Review: Little Beasts, by Matthew McGevna

Little Beasts, by Matthew McGevna
2015, Akashic Books
286 pp. 
Set in a little town on Long Island in the early 80s, Matthew McGevna's debut novel Little Beasts tells the story of a group of adolescents whose stories cross paths in the worst way possible. Basing his story loosely on an event that occurred in Suffolk County in 1979, McGevna very effectively dramatizes the effects of small-town dynamics and the Cold War on a burgeoning youth.

In 1979, a boy named John Pius (written into this novel as Dallas Darwin, whose father is a minister) went missing one night when he rode his bike over to the local elementary school. He was discovered in the woods nearby the school the next day, covered in leaves and branches, with six rocks lodged in his throat. He had been chased and beaten then murdered by four older neighborhood boys who, influenced by alcohol and drugs, believed that John had witnessed them stealing a bike and would rat them out. McGevna has tweaked this, but the dramatized crime is no less heartbreaking or gruesome.

The novel focuses mainly on three friends - Dallas (mentioned above), and his friends James Illworth (whose father is the town drunk) and Felix Cassidy (whose older brother eclipses him as a big-shot football player). With summer winding down, and with little else to do, the boys scamper about town, hiding in the weeds while watching the cops carry out an eviction, or going into the woods and stealing another group of kids' fort supplies, etc. Their story is countered by that of David - an older boy, a teenager, who plays into the town's feelings of him as an outsider after he paints a controversial mural, but who still looks for approval from his parents, the girl he loves, and his classmates.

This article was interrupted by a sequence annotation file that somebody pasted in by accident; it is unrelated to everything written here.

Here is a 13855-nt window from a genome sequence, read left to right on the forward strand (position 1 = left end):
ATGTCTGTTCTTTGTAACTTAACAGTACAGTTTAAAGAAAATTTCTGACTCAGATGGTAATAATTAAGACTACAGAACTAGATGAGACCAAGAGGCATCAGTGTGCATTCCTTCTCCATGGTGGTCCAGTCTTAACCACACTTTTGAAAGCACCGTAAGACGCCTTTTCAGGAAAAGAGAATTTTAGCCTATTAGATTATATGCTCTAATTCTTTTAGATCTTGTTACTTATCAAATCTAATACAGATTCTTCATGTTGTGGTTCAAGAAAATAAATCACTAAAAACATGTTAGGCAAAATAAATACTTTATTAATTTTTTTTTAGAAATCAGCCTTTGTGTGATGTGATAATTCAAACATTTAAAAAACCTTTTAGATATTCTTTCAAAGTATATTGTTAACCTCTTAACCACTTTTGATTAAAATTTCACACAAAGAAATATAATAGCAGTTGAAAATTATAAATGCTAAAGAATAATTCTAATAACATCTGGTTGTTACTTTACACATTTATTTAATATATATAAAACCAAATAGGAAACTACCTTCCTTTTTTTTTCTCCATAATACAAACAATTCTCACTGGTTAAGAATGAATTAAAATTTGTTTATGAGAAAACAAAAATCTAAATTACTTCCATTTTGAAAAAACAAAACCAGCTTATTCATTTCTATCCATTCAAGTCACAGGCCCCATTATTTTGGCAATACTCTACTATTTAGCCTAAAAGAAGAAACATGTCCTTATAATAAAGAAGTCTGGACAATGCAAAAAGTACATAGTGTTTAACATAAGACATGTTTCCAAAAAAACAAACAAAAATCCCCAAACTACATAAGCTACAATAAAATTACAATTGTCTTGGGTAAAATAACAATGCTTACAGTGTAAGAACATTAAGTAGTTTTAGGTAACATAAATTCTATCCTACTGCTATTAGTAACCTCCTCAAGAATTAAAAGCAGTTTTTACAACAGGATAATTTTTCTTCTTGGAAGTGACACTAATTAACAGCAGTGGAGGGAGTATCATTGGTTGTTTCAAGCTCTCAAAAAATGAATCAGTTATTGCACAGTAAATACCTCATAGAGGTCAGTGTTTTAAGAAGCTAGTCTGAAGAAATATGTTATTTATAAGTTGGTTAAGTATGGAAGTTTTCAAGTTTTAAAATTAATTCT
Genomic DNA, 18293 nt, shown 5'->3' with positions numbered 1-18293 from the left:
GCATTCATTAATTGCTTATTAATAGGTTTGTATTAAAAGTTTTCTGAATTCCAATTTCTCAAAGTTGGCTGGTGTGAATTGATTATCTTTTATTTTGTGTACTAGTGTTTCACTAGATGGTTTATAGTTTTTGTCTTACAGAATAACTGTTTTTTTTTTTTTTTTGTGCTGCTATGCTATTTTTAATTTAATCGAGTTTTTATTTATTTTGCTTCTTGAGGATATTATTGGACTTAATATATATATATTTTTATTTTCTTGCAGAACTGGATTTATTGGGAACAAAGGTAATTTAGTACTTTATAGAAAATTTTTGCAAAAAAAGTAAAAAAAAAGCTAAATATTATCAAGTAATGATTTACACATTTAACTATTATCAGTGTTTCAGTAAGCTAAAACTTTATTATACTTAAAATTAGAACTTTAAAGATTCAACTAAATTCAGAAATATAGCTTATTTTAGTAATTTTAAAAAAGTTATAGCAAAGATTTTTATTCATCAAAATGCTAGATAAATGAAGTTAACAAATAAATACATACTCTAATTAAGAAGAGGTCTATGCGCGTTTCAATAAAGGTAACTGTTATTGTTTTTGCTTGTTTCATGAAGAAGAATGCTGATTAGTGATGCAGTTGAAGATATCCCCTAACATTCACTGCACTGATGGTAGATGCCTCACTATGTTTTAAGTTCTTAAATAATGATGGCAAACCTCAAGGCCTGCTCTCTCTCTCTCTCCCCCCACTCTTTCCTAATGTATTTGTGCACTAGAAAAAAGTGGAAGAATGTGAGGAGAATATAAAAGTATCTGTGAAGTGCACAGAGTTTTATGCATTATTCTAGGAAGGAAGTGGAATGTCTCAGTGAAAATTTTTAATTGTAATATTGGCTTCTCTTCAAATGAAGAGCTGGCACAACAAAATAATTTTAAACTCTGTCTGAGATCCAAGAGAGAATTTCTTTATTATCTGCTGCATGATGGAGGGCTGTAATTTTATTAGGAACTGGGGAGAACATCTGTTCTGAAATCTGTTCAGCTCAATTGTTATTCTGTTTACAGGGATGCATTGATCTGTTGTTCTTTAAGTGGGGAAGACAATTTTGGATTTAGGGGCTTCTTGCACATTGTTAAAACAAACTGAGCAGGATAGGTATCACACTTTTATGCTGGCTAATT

Anyone who was ever a teenager will identify with David. He's the most sympathetic character in the story. And he's our killer. Driven to his act by his parents' disregard, his classmates' constant abuse, and what he perceives as his girlfriend's wandering eye (to wit, with Felix's older brother) the build-up to the attack is, dramatically speaking, justifiable. Of course the fact that he is a persecuted character prior to the act does not lessen David's crime, but when I got to that point in the story I was beside myself and crying - not so much for the victims (in the story, all three boys are attacked by David and two others, but only Dallas meets John Pius' fate), but for David, both as he reaches his boiling point, and as he struggles to bring himself back when it's too late.

The story has shades of Stephen King's "The Body" (on which the film Stand by Me is based), but even more interestingly resembles Jodi Picoult's Nineteen Minutes in which the character of Peter is certainly driven to a much darker place by comparison, but in which we see and understand the unchecked emotional abuse and are meant to understand, empathize and, eventually, forgive. The real-life perpetrators of the crime against John Pius in 1979 were certainly not saints, but given the illustration of David as a kid crying for help in a town that turned its back on him, one cannot help but consider that they were all children once, too.


Top Ten Tuesday: Ten Recently-Acquired Books

Top Ten Tuesday is an original feature of The Broke and the Bookish

This week's theme: Last Ten Books that came into my possession

Some of these are from my Christmas haul because I was incapacitated for so long, and had little chance to be gathering more books!

1. The Ecstasy of Influence: nonfictions, by Jonathan Lethem
I'm working through this one right now.

2. Horseshoe Crabs and Velvet Worms: 
The Story of the Animals and Plants That